A Perfect Kitchen Grows Up
An architect redesigns her kitchen to meet the needs of a maturing family.
Synopsis: Architect Sophie Piesse took great care in designing a kitchen for herself and her husband when they built their first house in North Carolina. Fifteen years later, it was evident that for all its charm, the kitchen had proven itself no match for an active family with two boys rapidly approaching high school. Taking stock of the new priorities of an active, growing family, Piesse redesigned her “perfect” kitchen with a larger island, more functional storage, and a more sophisticated look.
Had someone asked me about my kitchen in 1999, I would have said it was perfect. As a centerpiece of the new home we had just built, it met the particular needs of myself and my husband. Even several years later when our first son was born, the space continued to fit us perfectly. In fact, it matched our lifestyle so well that it was written up in two magazines as a prime example of a comfortable, functional, family-friendly kitchen.
This kitchen that we had designed for ourselves as first-time homeowners on a very tight budget had served us well when we needed little more than a modest but comfortable kitchen, centrally located, near the entry to the house. At the time, we also wanted a home with an open plan that incorporated the living and dining areas, brought in ample daylight, and felt connected to the outdoors. We wanted it to be affordable and as green as possible.
To control some of the costs, we assembled and installed the Ikea cabinets ourselves, and we chose laminate counters. We got some great deals on appliances, which allowed us to splurge on a tall and very energy-efficient 14-cu.-ft. ConServ refrigerator/freezer. In 1999, it was way ahead of the curve on efficiency, and its compact size worked well for a couple, and even a family of three.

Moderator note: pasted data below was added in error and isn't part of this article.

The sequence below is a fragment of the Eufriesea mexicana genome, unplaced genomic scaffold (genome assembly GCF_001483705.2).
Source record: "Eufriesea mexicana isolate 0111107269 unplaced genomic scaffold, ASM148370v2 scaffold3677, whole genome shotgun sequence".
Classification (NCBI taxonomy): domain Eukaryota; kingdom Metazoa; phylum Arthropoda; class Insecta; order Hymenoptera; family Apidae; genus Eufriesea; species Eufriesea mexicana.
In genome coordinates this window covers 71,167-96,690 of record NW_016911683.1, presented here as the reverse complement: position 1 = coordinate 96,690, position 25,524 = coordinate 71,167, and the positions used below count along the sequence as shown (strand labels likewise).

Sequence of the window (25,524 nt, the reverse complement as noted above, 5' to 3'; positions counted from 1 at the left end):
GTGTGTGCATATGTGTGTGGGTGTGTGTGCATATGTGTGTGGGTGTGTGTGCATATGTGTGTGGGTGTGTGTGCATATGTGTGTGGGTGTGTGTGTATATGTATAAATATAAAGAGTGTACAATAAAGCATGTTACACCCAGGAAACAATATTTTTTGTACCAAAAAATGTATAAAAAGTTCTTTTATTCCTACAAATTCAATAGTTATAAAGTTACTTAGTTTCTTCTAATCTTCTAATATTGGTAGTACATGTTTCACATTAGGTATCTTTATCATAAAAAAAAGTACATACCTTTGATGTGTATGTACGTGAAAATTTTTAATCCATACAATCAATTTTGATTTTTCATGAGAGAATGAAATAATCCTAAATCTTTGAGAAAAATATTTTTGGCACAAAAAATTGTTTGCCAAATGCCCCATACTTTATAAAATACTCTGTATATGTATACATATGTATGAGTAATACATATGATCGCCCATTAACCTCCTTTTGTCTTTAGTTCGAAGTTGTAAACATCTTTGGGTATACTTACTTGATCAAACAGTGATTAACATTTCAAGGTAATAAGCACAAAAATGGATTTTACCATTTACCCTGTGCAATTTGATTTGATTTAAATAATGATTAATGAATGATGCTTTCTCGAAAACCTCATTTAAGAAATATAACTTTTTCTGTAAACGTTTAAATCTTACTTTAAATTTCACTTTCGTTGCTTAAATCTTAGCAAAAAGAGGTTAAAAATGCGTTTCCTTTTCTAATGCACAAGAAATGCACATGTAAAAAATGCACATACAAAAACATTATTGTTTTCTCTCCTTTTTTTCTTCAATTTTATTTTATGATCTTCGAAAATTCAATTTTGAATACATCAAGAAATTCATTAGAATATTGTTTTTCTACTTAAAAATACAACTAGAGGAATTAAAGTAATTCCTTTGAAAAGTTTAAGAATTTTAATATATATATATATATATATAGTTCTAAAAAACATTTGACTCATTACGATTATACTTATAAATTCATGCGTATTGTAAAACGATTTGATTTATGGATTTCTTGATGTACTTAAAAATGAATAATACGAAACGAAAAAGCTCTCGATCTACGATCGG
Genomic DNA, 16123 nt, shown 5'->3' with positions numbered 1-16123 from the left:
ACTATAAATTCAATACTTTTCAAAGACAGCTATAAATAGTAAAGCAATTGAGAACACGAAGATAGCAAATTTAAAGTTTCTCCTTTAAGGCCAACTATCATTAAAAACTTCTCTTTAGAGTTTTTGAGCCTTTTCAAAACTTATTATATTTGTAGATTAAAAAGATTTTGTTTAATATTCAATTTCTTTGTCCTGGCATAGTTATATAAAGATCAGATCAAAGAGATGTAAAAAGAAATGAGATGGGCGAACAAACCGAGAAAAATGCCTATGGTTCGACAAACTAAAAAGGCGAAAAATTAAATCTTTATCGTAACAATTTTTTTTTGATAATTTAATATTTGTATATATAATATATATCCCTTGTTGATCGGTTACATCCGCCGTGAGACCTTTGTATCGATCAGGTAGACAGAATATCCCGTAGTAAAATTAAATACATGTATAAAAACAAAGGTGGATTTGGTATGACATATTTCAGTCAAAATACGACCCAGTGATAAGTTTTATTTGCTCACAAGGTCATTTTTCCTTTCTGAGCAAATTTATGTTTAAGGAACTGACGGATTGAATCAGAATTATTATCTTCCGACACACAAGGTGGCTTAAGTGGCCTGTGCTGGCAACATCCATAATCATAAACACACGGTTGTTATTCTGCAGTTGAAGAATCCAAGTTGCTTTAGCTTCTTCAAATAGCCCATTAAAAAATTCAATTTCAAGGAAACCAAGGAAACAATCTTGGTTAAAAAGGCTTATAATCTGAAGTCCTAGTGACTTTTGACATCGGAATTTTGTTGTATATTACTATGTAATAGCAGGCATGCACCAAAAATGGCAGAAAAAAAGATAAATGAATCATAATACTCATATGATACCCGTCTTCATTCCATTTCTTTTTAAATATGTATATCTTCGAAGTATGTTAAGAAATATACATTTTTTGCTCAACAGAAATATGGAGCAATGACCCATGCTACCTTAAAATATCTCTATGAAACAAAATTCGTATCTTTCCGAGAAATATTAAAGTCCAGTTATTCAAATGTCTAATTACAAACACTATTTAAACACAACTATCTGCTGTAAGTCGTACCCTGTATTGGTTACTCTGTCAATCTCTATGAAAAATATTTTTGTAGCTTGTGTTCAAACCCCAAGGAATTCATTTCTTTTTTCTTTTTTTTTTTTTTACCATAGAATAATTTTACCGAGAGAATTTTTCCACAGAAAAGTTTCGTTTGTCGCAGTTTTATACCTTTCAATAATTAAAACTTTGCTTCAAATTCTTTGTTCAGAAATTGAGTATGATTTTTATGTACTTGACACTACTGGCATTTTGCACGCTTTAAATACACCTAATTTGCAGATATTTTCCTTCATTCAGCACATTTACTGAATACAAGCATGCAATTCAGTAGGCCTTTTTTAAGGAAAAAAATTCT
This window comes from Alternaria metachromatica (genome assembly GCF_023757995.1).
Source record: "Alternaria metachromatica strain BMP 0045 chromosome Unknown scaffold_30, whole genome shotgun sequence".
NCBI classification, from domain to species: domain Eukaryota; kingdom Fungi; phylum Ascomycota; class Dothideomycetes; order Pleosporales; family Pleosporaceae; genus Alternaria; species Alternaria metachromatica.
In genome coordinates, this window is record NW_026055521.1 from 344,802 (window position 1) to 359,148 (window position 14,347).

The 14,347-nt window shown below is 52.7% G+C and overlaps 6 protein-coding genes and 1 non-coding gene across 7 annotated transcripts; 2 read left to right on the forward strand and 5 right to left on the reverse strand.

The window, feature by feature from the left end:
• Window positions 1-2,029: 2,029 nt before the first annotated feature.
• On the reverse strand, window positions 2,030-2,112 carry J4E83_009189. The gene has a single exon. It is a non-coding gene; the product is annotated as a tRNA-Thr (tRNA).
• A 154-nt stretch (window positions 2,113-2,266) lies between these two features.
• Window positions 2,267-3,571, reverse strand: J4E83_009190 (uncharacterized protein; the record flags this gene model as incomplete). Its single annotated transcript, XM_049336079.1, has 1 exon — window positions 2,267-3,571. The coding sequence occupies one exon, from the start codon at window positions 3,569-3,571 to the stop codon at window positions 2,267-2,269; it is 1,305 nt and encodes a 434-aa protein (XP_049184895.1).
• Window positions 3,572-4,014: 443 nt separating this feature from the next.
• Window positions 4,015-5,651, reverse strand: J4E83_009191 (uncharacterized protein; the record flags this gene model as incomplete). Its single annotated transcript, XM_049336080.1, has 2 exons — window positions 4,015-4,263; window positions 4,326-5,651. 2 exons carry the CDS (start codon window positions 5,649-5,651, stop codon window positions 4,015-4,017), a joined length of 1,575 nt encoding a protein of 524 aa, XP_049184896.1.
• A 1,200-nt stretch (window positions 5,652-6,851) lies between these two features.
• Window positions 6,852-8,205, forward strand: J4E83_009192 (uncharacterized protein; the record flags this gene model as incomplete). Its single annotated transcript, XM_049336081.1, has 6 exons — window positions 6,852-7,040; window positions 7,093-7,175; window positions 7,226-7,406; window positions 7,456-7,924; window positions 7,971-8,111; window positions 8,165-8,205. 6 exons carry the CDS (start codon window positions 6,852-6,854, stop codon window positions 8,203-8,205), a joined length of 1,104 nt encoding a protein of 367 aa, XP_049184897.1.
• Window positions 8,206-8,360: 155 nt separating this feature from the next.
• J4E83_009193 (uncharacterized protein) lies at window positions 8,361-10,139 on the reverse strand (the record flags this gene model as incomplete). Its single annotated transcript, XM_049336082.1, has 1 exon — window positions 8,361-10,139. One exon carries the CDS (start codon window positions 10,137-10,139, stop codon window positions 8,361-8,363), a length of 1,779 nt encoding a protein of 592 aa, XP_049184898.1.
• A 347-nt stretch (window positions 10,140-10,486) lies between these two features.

Kitchens need to grow, too
Fast-forward to 2014. That first son had become an active 13-year-old, with a younger brother who was all energy. We’d already remodeled much of the house (adding a playroom and an expanded mudroom) to match the new family dynamic, but we also reached the conclusion that our kitchen wasn’t quite as perfect as it once had been.
As a residential architect, I renovate a lot of kitchens. The conversations I have with my clients always focus on how the kitchen serves the family and how it should complement their lives. But what I also discuss with them — and what I now needed to talk about with my own family — is how our kitchens need to grow with us.
Good bones, but different needs
Fifteen years later, the kitchen’s basic layout still worked great, as did the lighting, the appliance locations, the size, and the connection to the rest of the house and to the outdoors. But the kitchen now served a busy family of four. Our two boys enjoy helping us cook, and we all love to entertain and to hang out in the kitchen.
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